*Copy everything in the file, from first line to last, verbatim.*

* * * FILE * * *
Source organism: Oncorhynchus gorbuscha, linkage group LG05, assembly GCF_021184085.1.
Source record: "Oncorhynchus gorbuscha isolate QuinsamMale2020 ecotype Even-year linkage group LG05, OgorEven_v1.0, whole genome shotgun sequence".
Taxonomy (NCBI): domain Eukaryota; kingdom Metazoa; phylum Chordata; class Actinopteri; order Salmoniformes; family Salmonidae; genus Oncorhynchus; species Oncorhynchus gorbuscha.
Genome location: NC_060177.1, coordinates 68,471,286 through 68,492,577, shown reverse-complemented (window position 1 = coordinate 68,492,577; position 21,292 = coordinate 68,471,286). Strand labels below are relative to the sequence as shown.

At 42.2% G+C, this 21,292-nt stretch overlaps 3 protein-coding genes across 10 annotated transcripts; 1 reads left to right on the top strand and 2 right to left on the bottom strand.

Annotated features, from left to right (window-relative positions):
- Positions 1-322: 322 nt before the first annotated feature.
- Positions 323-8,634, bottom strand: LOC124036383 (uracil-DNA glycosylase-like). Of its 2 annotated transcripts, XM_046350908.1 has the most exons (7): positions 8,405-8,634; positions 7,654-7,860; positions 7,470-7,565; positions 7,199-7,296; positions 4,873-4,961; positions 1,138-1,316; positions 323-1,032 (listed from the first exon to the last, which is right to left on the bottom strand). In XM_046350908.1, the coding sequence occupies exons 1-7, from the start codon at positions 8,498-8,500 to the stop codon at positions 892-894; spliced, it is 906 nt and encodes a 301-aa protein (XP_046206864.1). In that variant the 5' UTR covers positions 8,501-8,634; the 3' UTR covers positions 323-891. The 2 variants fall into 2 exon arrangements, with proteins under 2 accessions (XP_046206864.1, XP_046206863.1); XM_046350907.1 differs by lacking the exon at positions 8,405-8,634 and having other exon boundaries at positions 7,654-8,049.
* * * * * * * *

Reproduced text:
Source organism: Oncorhynchus gorbuscha, linkage group LG05, assembly GCF_021184085.1.
Source record: "Oncorhynchus gorbuscha isolate QuinsamMale2020 ecotype Even-year linkage group LG05, OgorEven_v1.0, whole genome shotgun sequence".
Taxonomy (NCBI): domain Eukaryota; kingdom Metazoa; phylum Chordata; class Actinopteri; order Salmoniformes; family Salmonidae; genus Oncorhynchus; species Oncorhynchus gorbuscha.
Genome location: NC_060177.1, coordinates 68,471,286 through 68,492,577, shown reverse-complemented (window position 1 = coordinate 68,492,577; position 21,292 = coordinate 68,471,286). Strand labels below are relative to the sequence as shown.

At 42.2% G+C, this 21,292-nt stretch overlaps 3 protein-coding genes across 10 annotated transcripts; 1 reads left to right on the top strand and 2 right to left on the bottom strand.

Annotated features, from left to right (window-relative positions):
- Positions 1-322: 322 nt before the first annotated feature.
- Positions 323-8,634, bottom strand: LOC124036383 (uracil-DNA glycosylase-like). Of its 2 annotated transcripts, XM_046350908.1 has the most exons (7): positions 8,405-8,634; positions 7,654-7,860; positions 7,470-7,565; positions 7,199-7,296; positions 4,873-4,961; positions 1,138-1,316; positions 323-1,032 (listed from the first exon to the last, which is right to left on the bottom strand). In XM_046350908.1, the coding sequence occupies exons 1-7, from the start codon at positions 8,498-8,500 to the stop codon at positions 892-894; spliced, it is 906 nt and encodes a 301-aa protein (XP_046206864.1). In that variant the 5' UTR covers positions 8,501-8,634; the 3' UTR covers positions 323-891. The 2 variants fall into 2 exon arrangements, with proteins under 2 accessions (XP_046206864.1, XP_046206863.1); XM_046350907.1 differs by lacking the exon at positions 8,405-8,634 and having other exon boundaries at positions 7,654-8,049.